3 items from 2011
The term “giallo” initially referred to cheap yellow paperbacks (printed American mysteries from writers such as Agatha Christie), that were distributed in post-fascist Italy. Applied to cinema, the genre is comprised of equal parts early pulp thrillers, mystery novels, with a willingness to gleefully explore onscreen sex and violence in provocative, innovative ways. Giallos are strikingly different from American crime films: they value style and plot over characterization, and tend towards unapologetic displays of violence, sexual content, and taboo exploration. The genre is known for stylistic excess, characterized by unnatural yet intriguing lighting techniques, convoluted plots, red herrings, extended murder sequences, excessive bloodletting, stylish camerawork and unusual musical arrangements. Amidst the ‘creative kill’ set-pieces are thematic undercurrents along with a whodunit element, usually some sort of twist ending. Here is my list of the best giallo films – made strictly by Italian directors, so don’t expect Black Swan, Amer or »
Each week within this column we strive to pair the latest in theatrical releases to the worthwhile titles currently available on Netflix Instant Watch. This week we look at alternatives to Moneyball, Machine Gun Preacher and Killer Elite.
With the cold weather barreling in, theaters across the country brace for docudrama-rama! Trailers boast “based on a true story” as an A-lister rubs elbows with a fat funnyman, an action star tries for Oscar-baiting, and badasses new and old unite in a gritty action-thriller. Want more? Well, if Netflix news has you spinning, take a seat and indulge in some true-life drama, wild action flicks, and wonderfully sweet and strange, indie rom-com wild card.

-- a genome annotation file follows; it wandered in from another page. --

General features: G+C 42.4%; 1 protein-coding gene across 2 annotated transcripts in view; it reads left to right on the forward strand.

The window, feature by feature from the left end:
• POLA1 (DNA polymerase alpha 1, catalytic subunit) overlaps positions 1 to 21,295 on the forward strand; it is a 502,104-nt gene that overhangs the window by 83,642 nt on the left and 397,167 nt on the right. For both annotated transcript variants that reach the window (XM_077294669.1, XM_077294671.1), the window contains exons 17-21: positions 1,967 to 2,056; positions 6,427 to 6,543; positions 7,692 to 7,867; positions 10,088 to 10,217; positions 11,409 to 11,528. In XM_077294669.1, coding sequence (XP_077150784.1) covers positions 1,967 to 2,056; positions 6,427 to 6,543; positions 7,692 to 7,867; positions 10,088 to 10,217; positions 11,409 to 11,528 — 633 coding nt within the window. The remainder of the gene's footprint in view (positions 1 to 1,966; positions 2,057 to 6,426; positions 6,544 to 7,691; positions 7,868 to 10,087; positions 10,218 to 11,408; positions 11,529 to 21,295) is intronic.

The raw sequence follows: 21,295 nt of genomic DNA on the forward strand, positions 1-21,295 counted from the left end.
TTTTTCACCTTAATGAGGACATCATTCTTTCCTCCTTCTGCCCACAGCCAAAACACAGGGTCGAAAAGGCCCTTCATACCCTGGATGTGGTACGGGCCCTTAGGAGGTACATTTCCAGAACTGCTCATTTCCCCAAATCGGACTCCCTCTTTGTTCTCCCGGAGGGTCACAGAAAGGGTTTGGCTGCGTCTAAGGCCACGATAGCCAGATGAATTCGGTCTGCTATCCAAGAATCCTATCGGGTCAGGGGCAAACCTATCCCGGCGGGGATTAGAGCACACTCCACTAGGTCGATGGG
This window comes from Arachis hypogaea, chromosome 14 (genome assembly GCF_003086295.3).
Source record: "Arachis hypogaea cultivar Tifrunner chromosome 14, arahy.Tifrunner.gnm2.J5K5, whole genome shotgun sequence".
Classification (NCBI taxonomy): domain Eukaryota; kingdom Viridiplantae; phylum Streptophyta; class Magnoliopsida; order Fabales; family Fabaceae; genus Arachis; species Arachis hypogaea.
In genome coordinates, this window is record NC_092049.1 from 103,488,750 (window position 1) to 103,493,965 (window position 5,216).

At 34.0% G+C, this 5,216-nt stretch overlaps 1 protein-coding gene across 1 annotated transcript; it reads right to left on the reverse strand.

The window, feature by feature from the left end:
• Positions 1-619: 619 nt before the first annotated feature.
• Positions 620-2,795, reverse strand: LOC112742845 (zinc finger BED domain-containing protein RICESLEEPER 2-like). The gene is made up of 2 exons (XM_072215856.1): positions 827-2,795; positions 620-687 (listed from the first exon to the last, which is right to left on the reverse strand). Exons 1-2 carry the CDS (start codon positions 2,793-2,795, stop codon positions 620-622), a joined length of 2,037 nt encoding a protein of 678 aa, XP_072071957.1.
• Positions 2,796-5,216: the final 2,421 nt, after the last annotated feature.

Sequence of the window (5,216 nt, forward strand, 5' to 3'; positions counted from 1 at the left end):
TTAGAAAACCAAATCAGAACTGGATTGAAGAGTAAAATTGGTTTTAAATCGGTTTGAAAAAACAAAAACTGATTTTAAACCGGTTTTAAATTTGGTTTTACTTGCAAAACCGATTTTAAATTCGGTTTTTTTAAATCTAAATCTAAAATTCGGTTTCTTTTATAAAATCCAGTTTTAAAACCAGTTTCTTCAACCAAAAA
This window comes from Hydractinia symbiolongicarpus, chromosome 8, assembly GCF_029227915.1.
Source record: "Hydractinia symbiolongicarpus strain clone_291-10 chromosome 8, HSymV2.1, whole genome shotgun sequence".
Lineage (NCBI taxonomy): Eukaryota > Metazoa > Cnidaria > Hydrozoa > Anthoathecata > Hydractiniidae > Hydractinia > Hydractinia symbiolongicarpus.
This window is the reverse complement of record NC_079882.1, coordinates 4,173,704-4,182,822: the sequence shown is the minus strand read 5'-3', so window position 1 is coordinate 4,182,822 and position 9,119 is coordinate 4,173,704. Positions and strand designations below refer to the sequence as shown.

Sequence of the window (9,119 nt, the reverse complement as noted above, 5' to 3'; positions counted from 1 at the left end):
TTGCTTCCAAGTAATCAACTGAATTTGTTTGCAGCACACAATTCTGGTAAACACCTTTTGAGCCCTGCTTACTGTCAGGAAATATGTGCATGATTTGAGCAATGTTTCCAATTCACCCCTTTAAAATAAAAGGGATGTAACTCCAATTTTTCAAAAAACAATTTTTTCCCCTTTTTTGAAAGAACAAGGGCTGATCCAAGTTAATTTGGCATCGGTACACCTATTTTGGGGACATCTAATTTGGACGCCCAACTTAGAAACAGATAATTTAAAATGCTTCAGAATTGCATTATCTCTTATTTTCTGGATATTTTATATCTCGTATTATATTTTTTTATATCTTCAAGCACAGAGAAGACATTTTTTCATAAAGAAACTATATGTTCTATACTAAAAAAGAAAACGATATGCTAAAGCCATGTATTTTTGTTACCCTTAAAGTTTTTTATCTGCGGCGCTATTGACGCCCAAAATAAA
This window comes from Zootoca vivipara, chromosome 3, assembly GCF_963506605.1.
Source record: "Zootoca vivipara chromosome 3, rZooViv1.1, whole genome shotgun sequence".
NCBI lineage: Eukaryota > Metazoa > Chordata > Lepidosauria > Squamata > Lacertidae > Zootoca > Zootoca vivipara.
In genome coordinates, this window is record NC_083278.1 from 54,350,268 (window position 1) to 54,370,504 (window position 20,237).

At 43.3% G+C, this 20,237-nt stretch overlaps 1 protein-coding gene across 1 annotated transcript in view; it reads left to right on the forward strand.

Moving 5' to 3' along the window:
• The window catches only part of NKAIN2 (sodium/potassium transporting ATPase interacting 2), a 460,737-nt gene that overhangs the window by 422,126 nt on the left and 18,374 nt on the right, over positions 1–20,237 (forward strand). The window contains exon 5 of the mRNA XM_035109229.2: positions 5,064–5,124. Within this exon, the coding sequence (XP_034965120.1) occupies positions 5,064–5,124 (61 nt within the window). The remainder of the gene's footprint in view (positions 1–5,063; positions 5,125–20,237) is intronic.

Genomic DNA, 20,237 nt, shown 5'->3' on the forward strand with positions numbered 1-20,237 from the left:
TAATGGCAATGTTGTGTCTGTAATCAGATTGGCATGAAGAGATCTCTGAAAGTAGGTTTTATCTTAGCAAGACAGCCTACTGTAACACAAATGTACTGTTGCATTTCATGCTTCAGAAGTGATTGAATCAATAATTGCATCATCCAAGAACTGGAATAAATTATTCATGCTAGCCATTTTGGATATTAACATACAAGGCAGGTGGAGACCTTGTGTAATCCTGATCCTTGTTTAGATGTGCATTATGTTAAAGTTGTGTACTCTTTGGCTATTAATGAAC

Fresh from its debut at Tiff (review here!), this Aaron Sorkin-scripted sports-drama tells the true story of Oakland A’s general manager Billy Beane’s unconventional method to building a winning team. Brad Pitt and Jonah Hill star. »
- email@example.com (thefilmstage.com)
Actor, teacher and founder of the Common Stock theatre group
After arriving in London in the 1960s as a stage-struck 19-year-old, Frank Whitten, who has died of cancer aged 68, became an inspirational teacher of drama, a leading actor in theatre, film and TV, and eventually a household name in his native New Zealand. He was also a director and writer, and a prominent force in the radical theatre movement of the 1970s.
In 1962 he began to study at the London Academy of Music and Dramatic Art (Lamda). After graduation he was invited to stay on as a tutor, and by 1970 he had been appointed vice-principal. He taught improvisational drama and had an influence on generations of actors including Harriet Walter, Jim Broadbent, Patricia Hodge and Ian Charleson. Frustrated in his attempt to get students on to the governing body of Lamda, Whitten resigned from his post and, with his colleagues Dorothy Bromiley, »
- Leslie Megahey
3 items from 2011
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